Art Spiegelman has no interest in selling the screen rights to his graphic memoir Maus† according to to the Hollywood reporter†
Interest in Spiegelman’s two-volume book about his parents’ experiences as Holocaust survivors peaked this year after it was banned by a Tennessee school district, which cited the use of profanity and drawings of naked figures. The action sparked outrage across the country.
The controversy caused the book, originally published in 1986 and 1991, to shoot up bestseller lists. As of Thursday afternoon, several editions of the book were listed as out of stock on Amazon and Barnes and Noble’s websites.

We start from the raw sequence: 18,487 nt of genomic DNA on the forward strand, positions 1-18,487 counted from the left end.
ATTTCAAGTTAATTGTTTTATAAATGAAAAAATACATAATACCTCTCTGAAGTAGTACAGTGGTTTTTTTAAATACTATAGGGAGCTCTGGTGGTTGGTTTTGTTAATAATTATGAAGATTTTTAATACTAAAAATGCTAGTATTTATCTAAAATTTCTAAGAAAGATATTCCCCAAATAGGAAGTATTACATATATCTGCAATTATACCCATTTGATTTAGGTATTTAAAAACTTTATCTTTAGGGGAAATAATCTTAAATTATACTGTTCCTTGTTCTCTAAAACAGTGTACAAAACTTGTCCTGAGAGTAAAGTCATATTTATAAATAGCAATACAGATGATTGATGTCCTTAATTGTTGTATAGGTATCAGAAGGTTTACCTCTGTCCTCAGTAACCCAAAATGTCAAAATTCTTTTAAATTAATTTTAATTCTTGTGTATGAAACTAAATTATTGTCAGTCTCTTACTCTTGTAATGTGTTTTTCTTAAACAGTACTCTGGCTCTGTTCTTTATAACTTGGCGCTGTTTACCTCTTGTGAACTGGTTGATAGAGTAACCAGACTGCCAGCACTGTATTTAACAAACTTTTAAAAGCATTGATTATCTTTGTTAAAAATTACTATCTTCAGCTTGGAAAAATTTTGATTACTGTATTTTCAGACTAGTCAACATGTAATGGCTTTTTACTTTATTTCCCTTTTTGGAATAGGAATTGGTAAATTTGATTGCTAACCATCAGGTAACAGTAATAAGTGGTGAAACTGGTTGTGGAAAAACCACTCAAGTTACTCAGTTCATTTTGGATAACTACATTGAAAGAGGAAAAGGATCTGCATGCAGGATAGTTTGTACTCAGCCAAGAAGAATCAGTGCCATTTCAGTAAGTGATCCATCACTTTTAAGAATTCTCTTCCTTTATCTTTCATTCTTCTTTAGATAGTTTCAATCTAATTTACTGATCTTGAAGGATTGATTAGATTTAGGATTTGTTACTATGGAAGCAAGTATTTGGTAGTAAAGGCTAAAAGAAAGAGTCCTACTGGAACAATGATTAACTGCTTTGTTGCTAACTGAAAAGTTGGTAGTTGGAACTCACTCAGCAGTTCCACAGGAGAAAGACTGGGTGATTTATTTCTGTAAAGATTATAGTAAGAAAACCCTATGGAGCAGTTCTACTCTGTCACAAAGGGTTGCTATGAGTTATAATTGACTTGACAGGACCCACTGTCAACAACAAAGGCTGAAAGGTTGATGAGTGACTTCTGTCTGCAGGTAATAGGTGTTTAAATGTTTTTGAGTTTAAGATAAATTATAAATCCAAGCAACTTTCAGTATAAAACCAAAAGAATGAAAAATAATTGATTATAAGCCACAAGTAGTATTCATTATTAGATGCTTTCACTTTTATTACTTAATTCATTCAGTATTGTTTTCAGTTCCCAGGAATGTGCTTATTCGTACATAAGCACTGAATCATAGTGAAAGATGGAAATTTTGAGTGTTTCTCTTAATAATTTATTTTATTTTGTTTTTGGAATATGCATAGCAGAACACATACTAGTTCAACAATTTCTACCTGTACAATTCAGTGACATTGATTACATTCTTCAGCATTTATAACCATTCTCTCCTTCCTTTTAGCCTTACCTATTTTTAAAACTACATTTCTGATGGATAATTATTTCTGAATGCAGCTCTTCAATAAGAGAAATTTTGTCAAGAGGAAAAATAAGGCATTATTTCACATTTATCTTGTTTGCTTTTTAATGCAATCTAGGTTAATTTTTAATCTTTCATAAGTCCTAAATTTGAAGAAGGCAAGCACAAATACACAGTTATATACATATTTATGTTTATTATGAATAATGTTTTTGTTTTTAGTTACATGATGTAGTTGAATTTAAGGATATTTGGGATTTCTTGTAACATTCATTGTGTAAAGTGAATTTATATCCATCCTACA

“I like movies, but Maus is better served as a book,” Spiegelman told the News reporter† †[It’s a] more intimate shape and strips adhere better to the brain.”
In the second part of Maus, Spiegelman refers to the success of the first part and says: “At least fifteen foreign editions will be released. I got 4 serious offers to make my book a TV special or movie (I don’t want to).”
However, interest in the book remains high. An action group for young people has announced plans to distribute it to college students in Tennessee, and comic book store owners say they will send free copies to students in the province where it was banned.
Michael Schaub is a Texas-based journalist and a regular contributor to NPR.